• Every new Team in MS Teams creates a new Office 365 Group.
  • The Owner of the Office 365 Group is the Owner of the team; the members of the Group are the Members of the team, as added by the person who created the Team.

The new Office 365 Group appears in the list of Groups in the Office 365 Admin portal, as shown below. Access to this part of the Admin portal is normally restricted to Global Admins (who would normally be responsible for creating other types of AD Groups, such as Security Groups and Distribution Lists.

A new Exchange mailbox has been created

Note that the process has also created an Exchange mailbox with a Group email address. The new Exchange mailbox will now appear in the Outlook client of everyone in the Team – something they are unlikely to notice.

JoinCreateTeam8

As noted above, all the chat messages in the Team are stored in a hidden folder in the Exchange mailbox for the Team.

A new SharePoint site has been created

If we go across to the SharePoint Admin portal, which is normally restricted to Global Admins and SharePoint Admins, we can see that a new SharePoint site has been created, and is owned by the ‘Group owners’.

JoinCreateTeam9

The SharePoint Admin has had no involvement in the creation, naming, or structure of this new site. And, just to add another factor, the SharePoint Admin cannot access the site – see below.

The Team owner may not realise it, but they now have a SharePoint site. The new site’s ‘Documents’ library appears in the ‘Files’ tab as shown below.

JoinCreateTeam11

And, just to add a confusing element, the site includes the invitation (at the bottom left) to create a new Team!

JoinCreateTeam10

As noted above the SharePoint Admin can ‘see’ that this site exists in the list of sites but cannot actually access it. The Global Admin, on the other hand, can access it.

JoinCreateTeam12

So the person responsible for managing SharePoint across the organisation cannot access the SharePoint site, which is not a good thing from an information governance point of view.

The reason they cannot access the site is because they were not added to the Site Collection Admin Group when the site was created. And, just to make it a bit more confusing, the ‘Users and Permissions’ section of Site Settings, where the ‘Site collection administrators’ section is found (see screenshot below), does not appear in Office 365 Group-based SharePoint sites.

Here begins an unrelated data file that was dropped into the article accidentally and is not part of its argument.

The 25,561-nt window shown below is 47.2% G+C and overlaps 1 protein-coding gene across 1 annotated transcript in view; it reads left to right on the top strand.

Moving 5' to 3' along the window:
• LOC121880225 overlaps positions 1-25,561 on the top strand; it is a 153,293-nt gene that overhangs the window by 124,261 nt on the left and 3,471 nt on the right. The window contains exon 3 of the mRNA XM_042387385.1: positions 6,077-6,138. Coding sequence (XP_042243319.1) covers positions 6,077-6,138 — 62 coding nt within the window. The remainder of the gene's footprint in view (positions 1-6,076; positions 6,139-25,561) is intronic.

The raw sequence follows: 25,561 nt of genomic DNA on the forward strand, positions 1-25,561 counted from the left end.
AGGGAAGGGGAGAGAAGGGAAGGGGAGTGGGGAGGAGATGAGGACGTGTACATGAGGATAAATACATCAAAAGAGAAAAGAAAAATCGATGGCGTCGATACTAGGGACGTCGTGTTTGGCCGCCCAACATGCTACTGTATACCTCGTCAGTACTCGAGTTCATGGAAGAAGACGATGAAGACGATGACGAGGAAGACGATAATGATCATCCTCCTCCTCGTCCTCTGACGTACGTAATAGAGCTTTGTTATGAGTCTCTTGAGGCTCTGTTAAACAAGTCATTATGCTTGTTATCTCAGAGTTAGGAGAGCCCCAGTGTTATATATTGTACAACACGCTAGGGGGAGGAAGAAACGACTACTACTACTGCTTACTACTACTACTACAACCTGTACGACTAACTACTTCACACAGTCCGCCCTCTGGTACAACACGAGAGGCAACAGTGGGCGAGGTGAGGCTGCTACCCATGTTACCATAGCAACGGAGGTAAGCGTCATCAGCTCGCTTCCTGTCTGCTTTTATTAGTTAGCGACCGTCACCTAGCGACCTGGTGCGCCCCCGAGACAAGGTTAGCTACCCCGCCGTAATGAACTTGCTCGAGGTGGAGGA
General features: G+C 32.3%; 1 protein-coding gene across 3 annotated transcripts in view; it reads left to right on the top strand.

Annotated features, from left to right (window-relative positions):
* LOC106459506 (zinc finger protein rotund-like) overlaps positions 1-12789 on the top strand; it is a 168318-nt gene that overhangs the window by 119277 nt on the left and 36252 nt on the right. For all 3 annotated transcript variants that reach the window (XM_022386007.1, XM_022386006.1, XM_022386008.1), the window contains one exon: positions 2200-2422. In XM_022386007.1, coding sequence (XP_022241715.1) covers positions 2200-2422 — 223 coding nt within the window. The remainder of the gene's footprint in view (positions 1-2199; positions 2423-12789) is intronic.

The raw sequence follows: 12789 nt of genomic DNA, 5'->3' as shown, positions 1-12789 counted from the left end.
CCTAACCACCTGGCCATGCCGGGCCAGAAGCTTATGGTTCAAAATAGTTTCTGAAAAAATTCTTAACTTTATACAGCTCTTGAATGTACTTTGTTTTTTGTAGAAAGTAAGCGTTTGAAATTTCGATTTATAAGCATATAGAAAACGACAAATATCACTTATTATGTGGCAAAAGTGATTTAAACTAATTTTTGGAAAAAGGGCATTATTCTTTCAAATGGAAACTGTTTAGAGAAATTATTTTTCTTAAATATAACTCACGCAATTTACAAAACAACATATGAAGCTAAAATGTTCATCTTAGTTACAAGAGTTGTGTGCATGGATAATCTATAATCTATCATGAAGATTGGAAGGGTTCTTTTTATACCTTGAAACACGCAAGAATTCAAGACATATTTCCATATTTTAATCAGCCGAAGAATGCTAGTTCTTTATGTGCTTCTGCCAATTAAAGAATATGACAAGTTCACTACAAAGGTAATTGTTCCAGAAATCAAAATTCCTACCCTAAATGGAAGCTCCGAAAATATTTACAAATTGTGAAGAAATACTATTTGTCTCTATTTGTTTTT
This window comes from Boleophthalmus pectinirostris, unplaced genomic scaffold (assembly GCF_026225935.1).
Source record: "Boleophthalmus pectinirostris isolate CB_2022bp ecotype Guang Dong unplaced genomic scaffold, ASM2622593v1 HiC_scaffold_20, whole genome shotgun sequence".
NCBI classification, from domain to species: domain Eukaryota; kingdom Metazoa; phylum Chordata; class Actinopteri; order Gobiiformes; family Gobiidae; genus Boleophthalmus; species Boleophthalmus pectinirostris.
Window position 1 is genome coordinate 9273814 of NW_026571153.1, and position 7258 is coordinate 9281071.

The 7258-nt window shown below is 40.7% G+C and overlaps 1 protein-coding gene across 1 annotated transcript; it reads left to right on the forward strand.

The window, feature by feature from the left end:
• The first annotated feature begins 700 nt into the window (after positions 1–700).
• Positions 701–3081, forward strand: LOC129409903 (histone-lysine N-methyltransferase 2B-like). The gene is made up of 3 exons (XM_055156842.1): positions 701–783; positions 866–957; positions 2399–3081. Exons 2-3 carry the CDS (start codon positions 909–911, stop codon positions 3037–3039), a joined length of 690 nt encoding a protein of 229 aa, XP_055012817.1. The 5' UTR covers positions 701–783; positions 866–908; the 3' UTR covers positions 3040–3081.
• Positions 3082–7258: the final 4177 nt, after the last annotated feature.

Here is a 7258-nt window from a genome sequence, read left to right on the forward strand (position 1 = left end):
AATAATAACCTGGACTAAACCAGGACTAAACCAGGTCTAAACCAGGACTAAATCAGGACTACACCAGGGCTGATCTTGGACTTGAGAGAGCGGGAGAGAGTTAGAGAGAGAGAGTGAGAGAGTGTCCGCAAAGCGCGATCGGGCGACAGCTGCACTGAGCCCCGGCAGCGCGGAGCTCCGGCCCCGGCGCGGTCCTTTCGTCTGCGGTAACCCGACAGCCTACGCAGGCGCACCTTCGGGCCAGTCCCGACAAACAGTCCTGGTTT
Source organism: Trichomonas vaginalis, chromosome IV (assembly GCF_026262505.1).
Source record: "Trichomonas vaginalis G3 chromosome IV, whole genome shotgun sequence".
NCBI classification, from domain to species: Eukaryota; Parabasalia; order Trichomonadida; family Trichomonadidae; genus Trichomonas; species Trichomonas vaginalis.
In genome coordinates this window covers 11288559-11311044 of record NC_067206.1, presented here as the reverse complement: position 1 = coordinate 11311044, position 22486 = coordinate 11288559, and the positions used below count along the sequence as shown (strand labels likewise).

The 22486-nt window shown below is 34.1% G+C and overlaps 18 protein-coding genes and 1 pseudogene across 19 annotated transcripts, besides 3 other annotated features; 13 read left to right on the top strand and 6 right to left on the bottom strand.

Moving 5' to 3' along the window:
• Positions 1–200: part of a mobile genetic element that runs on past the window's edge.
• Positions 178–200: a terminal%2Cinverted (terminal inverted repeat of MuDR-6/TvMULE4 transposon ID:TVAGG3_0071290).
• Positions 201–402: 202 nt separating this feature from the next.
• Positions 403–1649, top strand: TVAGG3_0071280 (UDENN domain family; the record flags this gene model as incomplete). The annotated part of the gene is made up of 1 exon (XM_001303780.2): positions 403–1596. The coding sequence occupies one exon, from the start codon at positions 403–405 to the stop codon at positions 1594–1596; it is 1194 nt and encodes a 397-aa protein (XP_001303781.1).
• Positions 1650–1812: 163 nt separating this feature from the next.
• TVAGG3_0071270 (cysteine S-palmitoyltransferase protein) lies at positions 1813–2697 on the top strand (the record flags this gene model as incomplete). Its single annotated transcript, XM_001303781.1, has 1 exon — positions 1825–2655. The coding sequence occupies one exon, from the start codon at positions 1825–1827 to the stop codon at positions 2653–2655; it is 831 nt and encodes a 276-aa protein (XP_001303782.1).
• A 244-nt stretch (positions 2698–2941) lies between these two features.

SPOSiteSettings

So, how does the SharePoint Admin get access to this site to configure and manage it? There are two ways:

  • The Global Admin can go to /_layouts/15/mngsiteadmin.aspx (after the site name URL) and add them (or a Security Group with them in it) there.
  • The SharePoint Admin can click on the site details in the SharePoint admin portal and add him/herself as an Owner. This puts them in the Site Collection Admin section along with the Group Owner.

Summary

This post began with a simple question – if organisations allow end-users to create Teams to work from home, how will they manage all the SharePoint sites that are created through the process described above?

There is no one answer to this question but it’s worth understanding exactly what happens – and what else is created (including Planner) – when a Team is created. Organisations seem to go one of two ways:

  • Let end users create Teams and deal with the consequences later, including attempts at auto-classification and retention policy application across the various elements of the new Office 365 Group – mailbox, SharePoint site, Team chat. This is the Microsoft default and the preference of many organisations that are don’t have compliance issues or can accept the risks of uncontrolled information stores.
  • Control the creation of Teams, but make any controlled process as easy as possible for end-users to keep them working quickly, and manage the content in mailboxes, SharePoint and Teams proactively. While not the preferred option, it will help with the management of corporate information down the track.

 

Posted in Governance, Information Management, Microsoft Teams, Products and applications, Records management, SharePoint Online

Why end-users cannot create a Team in MS Teams – a common question

In the last few months, as more and more organisations implement Office 365, I have been asked one of two questions relating to teams:

  • From IT – How do we stop end users creating a new Team in MS Teams
  • From end users – Why can’t I create a new Team?

This post is for end-users, to help understand why the ability to create a new Team in MS Teams has been disabled.

A Team is (much) more than it appears

The simple reason is because of the flow-on effect (see below) and the need for IT to maintain control over the environment, especially the creation of SharePoint sites.